Your task therefore is not to study the examiners but to concentrate upon fielding their comments/questions and to keep the ball in play (essential advice for all interviews, incidentally).
The options for final assessments by the examiners vary, depending upon the specific regulations of each University. The main categories, however, are pretty standardised, as follows:
- Pass, with no changes required. (Excellent.)
- Pass, with minor corrections.(Good. The most common result. Make changes swiftly, exactly as required.)
- Reference back, with considerable corrections required. (Initially a disappointing verdict; but, viewed in the right light, it gives chance for revisions to make the required improvements and to head off criticisms before the thesis becomes public.)
- Offer to award degree at lower academic level: usually M.Phil. rather than PhD. (Certainly disappointing. Candidate may be given chance to decide whether to accept this award or not. If accepting, then be pleased to have gained a good research qualification, even if not at the level initially desired. If deciding against acceptance, then, depending upon University regulations, it may be possible to resubmit after major improvements. In which case, give it a serious go. But check very carefully before deciding.)
- Fail outright, without chance of resubmitting. (This outcome should not happen, as internal Departmental or Faculty review mechanisms should have halted the candidacy before getting to the viva. In the rare event of outright failure, the candidate, in consultation with the supervisor, should reassess and consider what alternative outcomes, including publications, can be made of the research material.)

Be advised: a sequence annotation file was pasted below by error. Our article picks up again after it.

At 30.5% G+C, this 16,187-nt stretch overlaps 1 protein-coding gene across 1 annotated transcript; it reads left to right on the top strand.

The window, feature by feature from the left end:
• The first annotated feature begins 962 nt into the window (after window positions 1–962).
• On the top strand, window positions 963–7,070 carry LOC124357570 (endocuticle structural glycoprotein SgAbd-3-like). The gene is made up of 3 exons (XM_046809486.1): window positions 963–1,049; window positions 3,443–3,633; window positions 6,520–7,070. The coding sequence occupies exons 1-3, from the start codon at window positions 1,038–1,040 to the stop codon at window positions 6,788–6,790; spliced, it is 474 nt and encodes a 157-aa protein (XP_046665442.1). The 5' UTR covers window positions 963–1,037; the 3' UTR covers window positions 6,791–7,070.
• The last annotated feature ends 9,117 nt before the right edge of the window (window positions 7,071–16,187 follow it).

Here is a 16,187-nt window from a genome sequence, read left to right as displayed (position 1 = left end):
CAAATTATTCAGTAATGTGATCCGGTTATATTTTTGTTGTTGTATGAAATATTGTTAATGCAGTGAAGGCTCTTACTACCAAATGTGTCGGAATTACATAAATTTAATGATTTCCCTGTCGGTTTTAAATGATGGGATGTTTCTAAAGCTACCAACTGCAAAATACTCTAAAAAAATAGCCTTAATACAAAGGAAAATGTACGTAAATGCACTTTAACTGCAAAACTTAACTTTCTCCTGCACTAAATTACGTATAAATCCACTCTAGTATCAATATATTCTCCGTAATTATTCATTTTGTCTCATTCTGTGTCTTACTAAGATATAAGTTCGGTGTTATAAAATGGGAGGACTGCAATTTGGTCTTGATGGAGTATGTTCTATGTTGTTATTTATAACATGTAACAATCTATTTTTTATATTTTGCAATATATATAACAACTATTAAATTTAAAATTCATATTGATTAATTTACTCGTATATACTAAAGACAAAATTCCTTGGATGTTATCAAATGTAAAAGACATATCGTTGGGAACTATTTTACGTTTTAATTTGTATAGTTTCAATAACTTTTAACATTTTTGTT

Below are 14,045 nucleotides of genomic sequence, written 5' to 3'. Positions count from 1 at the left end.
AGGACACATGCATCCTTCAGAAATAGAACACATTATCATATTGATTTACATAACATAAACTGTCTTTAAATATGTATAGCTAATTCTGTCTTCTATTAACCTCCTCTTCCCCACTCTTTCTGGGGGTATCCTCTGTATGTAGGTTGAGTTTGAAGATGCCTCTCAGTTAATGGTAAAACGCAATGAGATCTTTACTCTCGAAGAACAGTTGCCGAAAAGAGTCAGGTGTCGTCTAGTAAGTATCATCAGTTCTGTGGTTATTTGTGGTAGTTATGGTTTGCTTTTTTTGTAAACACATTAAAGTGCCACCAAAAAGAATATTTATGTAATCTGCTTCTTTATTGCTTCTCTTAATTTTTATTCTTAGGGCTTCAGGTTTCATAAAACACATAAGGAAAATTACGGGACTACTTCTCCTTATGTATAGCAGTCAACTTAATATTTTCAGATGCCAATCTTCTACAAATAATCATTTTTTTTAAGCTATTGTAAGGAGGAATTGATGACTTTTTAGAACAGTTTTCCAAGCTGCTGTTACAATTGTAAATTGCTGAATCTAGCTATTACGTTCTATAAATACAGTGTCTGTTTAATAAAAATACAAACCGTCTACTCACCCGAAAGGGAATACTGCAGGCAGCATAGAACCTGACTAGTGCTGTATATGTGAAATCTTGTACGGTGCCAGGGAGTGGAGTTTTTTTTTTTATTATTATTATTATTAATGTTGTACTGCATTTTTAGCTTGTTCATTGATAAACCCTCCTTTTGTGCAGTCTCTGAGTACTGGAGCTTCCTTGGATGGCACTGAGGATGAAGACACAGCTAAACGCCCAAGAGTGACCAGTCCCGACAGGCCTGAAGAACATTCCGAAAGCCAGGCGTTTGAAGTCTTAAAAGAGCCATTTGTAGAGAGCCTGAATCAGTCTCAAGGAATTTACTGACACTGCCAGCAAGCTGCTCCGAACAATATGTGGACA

Whatever the verdict, accept it with good grace. The outcome may well require talking things over with your supervisor, after the meeting. In extremis, you may even wish to challenge the verdict on procedural grounds. But that can’t be done during the meeting.
By the way, challenges to PhD vivas are very rare; and rarely successful, unless a University has seriously failed to follow its own procedures. These days, all examinations are done carefully, by the book. Much of the solemnity of a viva thus comes from its finality. It is the ‘live’ encapsulation of everything that you have worked for during your long years of research.
Passing the viva is a real rite de passage. You are no longer a research apprentice but have submitted your master-work. Once your thesis is passed, perhaps after revisions, you have joined the community of accredited scholars. After all, a doctorate is a known qualification which is sincerely admired by academics world-wide as well as generally respected by the wider public.
|Clio, the Muse of History, in a Victorian print.|
The examiners will give you a full report, which you should discuss with your supervisor. If s/he has been in attendance, s/he will also have notes and suggestions for you. The examiners may also have made specific suggestions for publication, though they are not required to do so.
Once having passed the viva, take a deep breath; enjoy to the full; and commit to proceeding to at least one publication arising from the thesis. You have produced an original contribution to historical knowledge. That’s the definitional criterion of a History doctorate. It will be consulted by many specialists over the years.
Yet there is one further step which is mightily to be encouraged. The viva is not an ending but a moment of progression. After your many years of work, you should draw from your doctorate to achieve at least one publication. The step into print will give you an additional and well deserved public badge of scholarly honour. It allows you to contact a wider readership. And it may launch you into further publications, once having broken your duck.
So … there we are. You’ve undertaken a long, long haul. You’ve experienced an intellectual adventure as well as episodes of boredom, uncertainty, and angst. Passing the viva, after finally completing and if necessary correcting a doctoral thesis, is a great, unrepeatable moment. Bravo!